The communications team for a major U.S. city government is asking its employees to get more vocal on social media—chatting up a storm about everything from road closures to local festivals. As a result, the city has seen its brand visibility increase tenfold while delivering valuable messages to its highly engaged constituents.
Employee advocacy certainly wasn’t a new concept to the city’s social marketers, but it still took some internal selling to get a formal program up and running.
“People were really nervous when we started doing this,” said the city’s Public Information Officer. To allay these concerns, the team made the case for how open communication was essential to building trust while getting out in front of the message.
“Government employees are out there talking to your community anyway,” they said. “Whether Tweeting or in the grocery store, it’s the same thing. At least we’re providing training and giving employees accurate information to share with their followers.”
Spreading the word about festivals and road closures.
While promoting the city’s bread and butter—that is, naturally, tourism—the primary focus of their employee advocacy program rests in sharing local news (from festivals to road closures) as well as in correcting misinformation in the media.
To accomplish that goal, the city uses Sprout Social’s Employee Advocacy solution.
“It’s 50/50 between tourism and local information in terms of what we’re trying to promote,” according to the Public Information Officer.
Articulating a clear vision for employee advocacy
To measure the success of its employee advocacy program, the city settled on three goals.
1. Promoting development
Over the past years, the city has been working on redeveloping its downtown. Giving employees the tools to talk about business openings, events and road closures has been essential to this effort.
2. Building employee culture
Beyond redevelopment, the city also wants to build culture among its employees. To that aim, the communications team uses Employee Advocacy to highlight points of pride around government works, which they hope will draw in new talent at the same time.
“We spend a lot of time talking about organizational health and want to sell our employee culture to future employees,” the Public Information Officer said. Employees love feeling entrusted to take this on. For me, that does as much for your internal culture as it does for your external message.”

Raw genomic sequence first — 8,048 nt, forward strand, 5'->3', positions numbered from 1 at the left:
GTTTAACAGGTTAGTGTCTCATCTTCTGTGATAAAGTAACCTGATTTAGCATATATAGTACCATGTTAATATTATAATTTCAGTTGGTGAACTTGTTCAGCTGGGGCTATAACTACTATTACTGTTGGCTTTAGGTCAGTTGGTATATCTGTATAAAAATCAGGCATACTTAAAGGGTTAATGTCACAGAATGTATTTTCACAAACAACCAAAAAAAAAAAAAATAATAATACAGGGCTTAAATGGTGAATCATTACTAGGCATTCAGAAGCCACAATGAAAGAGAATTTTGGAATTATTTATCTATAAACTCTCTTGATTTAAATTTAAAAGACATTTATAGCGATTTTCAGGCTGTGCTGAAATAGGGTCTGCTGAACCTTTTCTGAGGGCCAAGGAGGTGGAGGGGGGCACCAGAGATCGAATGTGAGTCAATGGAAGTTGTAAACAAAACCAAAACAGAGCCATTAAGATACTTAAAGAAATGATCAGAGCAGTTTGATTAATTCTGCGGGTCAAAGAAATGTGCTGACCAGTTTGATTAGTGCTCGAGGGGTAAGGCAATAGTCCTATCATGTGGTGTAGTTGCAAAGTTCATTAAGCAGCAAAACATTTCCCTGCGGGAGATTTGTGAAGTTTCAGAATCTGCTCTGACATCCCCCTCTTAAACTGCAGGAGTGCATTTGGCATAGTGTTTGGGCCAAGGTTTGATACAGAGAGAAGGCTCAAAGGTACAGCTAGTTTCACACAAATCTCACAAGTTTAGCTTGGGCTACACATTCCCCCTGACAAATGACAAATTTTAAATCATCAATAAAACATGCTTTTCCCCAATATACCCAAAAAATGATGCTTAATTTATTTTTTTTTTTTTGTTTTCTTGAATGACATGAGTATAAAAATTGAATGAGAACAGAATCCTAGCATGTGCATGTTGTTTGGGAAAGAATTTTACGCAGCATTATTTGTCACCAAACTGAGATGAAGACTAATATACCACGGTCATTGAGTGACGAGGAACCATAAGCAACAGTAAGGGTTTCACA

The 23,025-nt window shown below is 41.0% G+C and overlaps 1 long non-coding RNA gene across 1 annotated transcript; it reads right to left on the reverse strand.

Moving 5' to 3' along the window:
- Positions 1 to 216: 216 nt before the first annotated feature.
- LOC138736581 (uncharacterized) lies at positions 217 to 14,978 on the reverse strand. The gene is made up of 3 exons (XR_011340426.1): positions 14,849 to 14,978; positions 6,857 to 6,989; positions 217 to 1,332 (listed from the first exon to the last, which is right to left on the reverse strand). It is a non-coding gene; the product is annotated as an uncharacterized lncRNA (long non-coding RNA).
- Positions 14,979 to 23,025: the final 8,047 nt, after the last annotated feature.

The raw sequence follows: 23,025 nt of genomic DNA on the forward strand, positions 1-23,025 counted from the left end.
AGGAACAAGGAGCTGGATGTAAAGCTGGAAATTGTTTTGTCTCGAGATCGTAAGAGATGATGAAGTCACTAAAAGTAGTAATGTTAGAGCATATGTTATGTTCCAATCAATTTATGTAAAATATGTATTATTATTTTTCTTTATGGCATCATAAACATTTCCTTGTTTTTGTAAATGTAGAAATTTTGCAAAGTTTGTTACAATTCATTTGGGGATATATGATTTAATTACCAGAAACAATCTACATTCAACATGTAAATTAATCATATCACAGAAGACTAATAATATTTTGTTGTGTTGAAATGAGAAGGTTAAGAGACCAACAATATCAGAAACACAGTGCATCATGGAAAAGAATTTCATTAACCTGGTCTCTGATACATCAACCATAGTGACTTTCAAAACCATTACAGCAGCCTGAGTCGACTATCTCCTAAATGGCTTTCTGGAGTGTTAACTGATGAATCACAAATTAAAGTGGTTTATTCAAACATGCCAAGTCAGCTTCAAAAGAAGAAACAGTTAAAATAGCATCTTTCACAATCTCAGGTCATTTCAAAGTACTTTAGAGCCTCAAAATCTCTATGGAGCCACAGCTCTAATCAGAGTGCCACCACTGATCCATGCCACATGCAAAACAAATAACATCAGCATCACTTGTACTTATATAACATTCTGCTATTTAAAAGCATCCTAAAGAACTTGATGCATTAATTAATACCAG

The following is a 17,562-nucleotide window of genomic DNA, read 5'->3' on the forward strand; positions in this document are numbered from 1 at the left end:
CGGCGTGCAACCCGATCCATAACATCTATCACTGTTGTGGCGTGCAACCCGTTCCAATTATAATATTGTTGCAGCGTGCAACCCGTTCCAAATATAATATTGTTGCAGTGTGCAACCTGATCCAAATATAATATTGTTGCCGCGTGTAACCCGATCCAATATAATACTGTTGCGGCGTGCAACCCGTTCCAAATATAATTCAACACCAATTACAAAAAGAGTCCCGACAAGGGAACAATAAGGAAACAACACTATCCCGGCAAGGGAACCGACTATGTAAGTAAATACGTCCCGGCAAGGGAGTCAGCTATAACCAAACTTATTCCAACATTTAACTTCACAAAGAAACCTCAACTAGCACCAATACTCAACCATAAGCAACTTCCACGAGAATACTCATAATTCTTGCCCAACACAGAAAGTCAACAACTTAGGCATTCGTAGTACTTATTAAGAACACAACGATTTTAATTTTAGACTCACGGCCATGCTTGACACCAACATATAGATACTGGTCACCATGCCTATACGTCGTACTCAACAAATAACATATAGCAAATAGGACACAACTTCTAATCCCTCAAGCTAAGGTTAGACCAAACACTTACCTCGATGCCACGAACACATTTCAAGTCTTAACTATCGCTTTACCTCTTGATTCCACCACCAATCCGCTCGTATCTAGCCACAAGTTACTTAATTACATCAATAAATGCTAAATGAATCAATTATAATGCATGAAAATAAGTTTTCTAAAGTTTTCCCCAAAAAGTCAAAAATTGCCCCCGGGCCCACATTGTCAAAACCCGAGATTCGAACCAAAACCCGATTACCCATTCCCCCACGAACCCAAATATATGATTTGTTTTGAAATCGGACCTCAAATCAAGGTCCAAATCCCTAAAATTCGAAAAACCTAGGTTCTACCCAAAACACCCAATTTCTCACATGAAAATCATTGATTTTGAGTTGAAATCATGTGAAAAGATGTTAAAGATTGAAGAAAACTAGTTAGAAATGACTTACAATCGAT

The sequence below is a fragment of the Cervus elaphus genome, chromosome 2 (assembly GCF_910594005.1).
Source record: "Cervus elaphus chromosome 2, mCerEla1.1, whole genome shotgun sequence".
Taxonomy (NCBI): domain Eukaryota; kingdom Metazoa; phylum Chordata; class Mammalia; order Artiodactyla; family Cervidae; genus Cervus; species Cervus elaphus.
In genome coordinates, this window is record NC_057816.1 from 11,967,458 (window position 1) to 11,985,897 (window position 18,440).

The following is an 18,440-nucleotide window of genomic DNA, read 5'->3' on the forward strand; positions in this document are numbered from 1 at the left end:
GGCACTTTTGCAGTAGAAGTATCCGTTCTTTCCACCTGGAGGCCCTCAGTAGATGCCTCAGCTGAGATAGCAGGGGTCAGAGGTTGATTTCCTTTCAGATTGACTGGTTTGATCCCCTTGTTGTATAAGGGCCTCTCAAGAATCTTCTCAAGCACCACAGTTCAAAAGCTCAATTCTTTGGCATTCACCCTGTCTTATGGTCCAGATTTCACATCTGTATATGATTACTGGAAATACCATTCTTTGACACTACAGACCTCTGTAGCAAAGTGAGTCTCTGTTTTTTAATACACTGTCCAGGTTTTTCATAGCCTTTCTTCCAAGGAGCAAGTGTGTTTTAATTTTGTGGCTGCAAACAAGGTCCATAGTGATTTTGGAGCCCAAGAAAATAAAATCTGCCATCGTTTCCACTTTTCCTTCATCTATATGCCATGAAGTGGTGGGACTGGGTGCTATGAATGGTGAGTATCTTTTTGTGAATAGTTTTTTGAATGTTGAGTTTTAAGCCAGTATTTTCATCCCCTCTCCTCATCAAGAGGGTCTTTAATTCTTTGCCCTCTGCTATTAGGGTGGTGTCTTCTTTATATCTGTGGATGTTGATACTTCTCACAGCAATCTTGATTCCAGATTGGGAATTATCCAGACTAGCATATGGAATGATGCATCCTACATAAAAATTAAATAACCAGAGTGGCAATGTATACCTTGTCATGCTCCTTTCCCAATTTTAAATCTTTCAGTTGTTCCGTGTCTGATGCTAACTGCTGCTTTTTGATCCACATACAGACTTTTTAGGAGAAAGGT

3. Delivering accurate information
Shortly after rolling out Employee Advocacy, the city was faced with an unusual issue at one of its larger parks. Due to a disconnect with volunteers, some of the park’s trees were noticeably over-pruned, Davies said. So she and her team took to the tool to explain what had happened.
“We were nailed in the press, so we wrote a blog post explaining our side and how the trees are salvageable. Through Employee Advocacy, we took back ownership of the story.”
In another instance, during a music festival, a few minor headaches with parking and street closures surfaced that might have otherwise turned into a full-blown, citywide migraine.
“Employees were really crucial in sharing the story, not only to people going to the event but also to residents getting stuck in traffic,” said the Public Information Officer, adding that it’s been one of the city’s highest performing stories on Employee Advocacy. “Employees feel more informed. They feel special that we are trusting them to share this information with the public—that they are sharing some behind-the-scenes info with their followers.”
Reaping the added benefits of Employee Advocacy
Outside of its clearly stated employee advocacy objectives, the city is seeing a few other positive effects on its overall communication efforts.
The city recently rebranded its Parks and Recreation Department with a marketing campaign called Discover the Fun. Employee Advocacy has helped get the message out to a much larger audience, shining the light on topics like where to have a picnic, the best park with a view and more.
Engaging through email
The city also relies on many of Employee Advocacy’s scalable features to keep employees apprised of what’s happening at work and around town.
Becoming a media powerhouse
The city’s social media accounts are growing leaps and bounds as well, thanks in part to a signal boost by Employee Advocacy. “Our Twitter account is rivaling local media agencies—and we are taking it to the next level,” the Public Information Officer said. “Employees are enabling us to expand our traditional network beyond our pages. We can call on them when there is a good thing happening or when there is a bad thing happening. It’s good to have Employee Advocacy there to really step in and amplify our message.”
Curtains up: Advice for on-boarding.
To get started with Employee Advocacy, the city’s communication team offers the following advice:
- Develop a sound social media policy.
- Train all your employees thoroughly, thinking about social holistically as an organization.
- Share best practices, and highlight your successes.
“Employees are the most believable resource out there. When our employees are turning around and sharing a media story, it’s more credible, because people identify more with people than with a city seal or city hall logo.”